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We consider quantum random walks on congested lattices and contrast them to classical random walks. Congestion is modelled with lattices that contain static defects which reverse the walker's direction. We implement a dephasing process after each step which allows us to smoothly interpolate between classical and quantum random walkers as well as study the effect of dephasing on the quantum walk. Our key results show that a quantum walker escapes a finite boundary dramatically faster than a classical walker and that this advantage remains in the presence of heavily congested lattices. Also, we observe that a quantum walker is extremely sensitive to our model of dephasing.

New paper: Sampling generalized cat states with linear optics is probably hard

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Boson-sampling has been presented as a simplified model for linear optics quantum computing. In the boson-sampling model, Fock states are passed through a linear optics network and sampled via number-resolved photodetection. It has been shown that this sampling problem likely cannot be efficiently classically simulated. This raises the question as to whether there are other quantum states of light for which the equivalent sampling problem is also computationally hard. We present evidence that a very broad class of quantum states of light - arbitrary superpositions of two or more coherent states - when evolved via passive linear optics and sampled with number-resolved photodetection, likely implements a classically hard sampling problem.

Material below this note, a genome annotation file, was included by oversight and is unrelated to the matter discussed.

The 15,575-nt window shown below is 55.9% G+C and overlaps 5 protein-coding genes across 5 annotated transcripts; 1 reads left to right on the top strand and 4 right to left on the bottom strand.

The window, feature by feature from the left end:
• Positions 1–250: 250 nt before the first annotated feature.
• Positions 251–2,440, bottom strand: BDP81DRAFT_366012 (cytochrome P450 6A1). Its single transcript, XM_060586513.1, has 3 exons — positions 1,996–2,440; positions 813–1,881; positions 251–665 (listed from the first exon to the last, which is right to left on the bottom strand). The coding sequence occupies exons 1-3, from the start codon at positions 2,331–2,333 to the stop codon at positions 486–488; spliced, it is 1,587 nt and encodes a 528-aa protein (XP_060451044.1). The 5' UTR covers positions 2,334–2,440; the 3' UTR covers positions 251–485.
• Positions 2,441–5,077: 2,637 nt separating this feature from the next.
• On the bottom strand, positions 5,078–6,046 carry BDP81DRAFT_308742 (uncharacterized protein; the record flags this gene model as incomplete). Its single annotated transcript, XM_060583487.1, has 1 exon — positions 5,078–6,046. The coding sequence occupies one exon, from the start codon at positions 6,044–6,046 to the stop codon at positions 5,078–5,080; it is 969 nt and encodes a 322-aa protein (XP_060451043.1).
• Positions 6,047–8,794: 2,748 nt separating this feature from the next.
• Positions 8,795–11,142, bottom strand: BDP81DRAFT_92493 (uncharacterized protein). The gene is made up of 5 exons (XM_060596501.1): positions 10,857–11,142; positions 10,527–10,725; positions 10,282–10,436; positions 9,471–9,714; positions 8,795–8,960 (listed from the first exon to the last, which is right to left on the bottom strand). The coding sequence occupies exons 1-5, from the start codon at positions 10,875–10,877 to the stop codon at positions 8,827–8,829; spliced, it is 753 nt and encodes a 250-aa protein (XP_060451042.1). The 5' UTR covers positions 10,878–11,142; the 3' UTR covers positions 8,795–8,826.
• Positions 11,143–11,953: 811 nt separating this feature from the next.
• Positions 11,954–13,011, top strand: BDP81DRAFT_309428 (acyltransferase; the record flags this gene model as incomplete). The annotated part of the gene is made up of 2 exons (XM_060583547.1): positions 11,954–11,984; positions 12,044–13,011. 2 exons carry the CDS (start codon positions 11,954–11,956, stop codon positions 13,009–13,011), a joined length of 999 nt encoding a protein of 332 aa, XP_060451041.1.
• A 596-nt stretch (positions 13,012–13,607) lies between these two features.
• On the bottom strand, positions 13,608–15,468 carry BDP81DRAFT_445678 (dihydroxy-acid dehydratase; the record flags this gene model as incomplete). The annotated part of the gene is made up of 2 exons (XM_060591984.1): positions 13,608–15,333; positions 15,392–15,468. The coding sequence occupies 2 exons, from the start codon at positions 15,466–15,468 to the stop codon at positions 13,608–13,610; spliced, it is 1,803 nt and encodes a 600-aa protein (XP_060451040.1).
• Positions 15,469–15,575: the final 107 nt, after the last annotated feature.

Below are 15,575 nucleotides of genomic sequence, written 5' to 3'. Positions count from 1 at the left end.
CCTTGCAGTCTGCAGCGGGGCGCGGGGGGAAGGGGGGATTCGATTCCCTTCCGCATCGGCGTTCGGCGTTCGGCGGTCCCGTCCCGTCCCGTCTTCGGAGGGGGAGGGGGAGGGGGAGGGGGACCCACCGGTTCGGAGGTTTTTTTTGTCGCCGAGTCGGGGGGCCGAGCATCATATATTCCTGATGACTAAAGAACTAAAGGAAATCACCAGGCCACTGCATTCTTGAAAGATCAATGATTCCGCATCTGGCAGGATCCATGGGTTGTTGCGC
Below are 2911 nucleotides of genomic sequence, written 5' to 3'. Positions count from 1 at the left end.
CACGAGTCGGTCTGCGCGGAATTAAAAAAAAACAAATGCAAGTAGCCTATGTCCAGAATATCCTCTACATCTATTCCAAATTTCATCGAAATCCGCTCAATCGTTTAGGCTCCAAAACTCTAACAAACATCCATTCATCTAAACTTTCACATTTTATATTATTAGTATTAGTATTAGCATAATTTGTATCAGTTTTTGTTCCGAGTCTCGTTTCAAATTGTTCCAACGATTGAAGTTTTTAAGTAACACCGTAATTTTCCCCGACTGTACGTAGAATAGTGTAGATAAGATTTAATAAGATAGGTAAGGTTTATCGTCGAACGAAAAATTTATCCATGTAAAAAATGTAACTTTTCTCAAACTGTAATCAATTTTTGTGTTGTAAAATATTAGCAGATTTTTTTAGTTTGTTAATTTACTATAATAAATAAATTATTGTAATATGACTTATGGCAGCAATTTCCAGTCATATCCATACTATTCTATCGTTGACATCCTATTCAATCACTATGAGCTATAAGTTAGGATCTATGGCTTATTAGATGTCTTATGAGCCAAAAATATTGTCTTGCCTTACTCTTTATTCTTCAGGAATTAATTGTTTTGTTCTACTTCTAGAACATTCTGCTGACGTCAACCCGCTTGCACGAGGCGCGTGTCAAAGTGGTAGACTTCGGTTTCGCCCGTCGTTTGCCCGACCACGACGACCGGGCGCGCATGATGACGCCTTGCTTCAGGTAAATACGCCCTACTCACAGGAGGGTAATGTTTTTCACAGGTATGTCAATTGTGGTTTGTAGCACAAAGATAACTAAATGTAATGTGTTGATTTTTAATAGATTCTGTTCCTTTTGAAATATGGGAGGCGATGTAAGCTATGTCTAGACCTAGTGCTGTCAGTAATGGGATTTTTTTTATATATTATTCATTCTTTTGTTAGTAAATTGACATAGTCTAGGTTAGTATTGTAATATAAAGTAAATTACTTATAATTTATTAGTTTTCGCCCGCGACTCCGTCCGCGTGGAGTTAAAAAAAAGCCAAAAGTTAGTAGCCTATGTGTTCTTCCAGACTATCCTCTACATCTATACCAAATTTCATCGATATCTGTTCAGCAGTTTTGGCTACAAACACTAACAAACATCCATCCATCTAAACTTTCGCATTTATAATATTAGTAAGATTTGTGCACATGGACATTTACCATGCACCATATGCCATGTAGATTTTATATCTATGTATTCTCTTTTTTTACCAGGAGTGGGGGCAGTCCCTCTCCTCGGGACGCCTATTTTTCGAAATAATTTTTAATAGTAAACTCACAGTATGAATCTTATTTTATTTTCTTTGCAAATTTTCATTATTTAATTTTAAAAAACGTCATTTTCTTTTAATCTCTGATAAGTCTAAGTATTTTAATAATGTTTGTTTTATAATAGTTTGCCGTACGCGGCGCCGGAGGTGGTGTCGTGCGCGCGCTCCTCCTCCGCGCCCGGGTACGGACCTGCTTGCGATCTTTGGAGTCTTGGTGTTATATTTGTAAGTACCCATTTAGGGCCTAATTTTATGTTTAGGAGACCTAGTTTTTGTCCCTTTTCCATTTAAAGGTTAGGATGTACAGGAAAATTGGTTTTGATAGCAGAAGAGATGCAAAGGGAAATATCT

New paper: Spontaneous parametric down-conversion photon sources are scalable in the asymptotic limit for boson-sampling

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Boson-sampling has emerged as a promising avenue towards post-classical optical quantum computation, and numerous elementary demonstrations have recently been performed. Spontaneous parametric down-conversion is the mainstay for single-photon state preparation, the technique employed in most optical quantum information processing implementations to-date. Here we present a simple architecture for boson-sampling based on multiplexed parameteric down-conversion and demonstrate that the architecture is limited only by the post-selected detection efficiency. That is, given that detection efficiencies are sufficiently high to enable post-selection, photon-number errors in the down-converters are sufficiently low as to guarantee correct boson-sampling most of the time. Thus, we show that parametric down-conversion sources will not present a bottleneck for future boson-sampling implementations. Rather, photodetection efficiency is the limiting factor and thus future implementations may continue to employ down-conversion sources.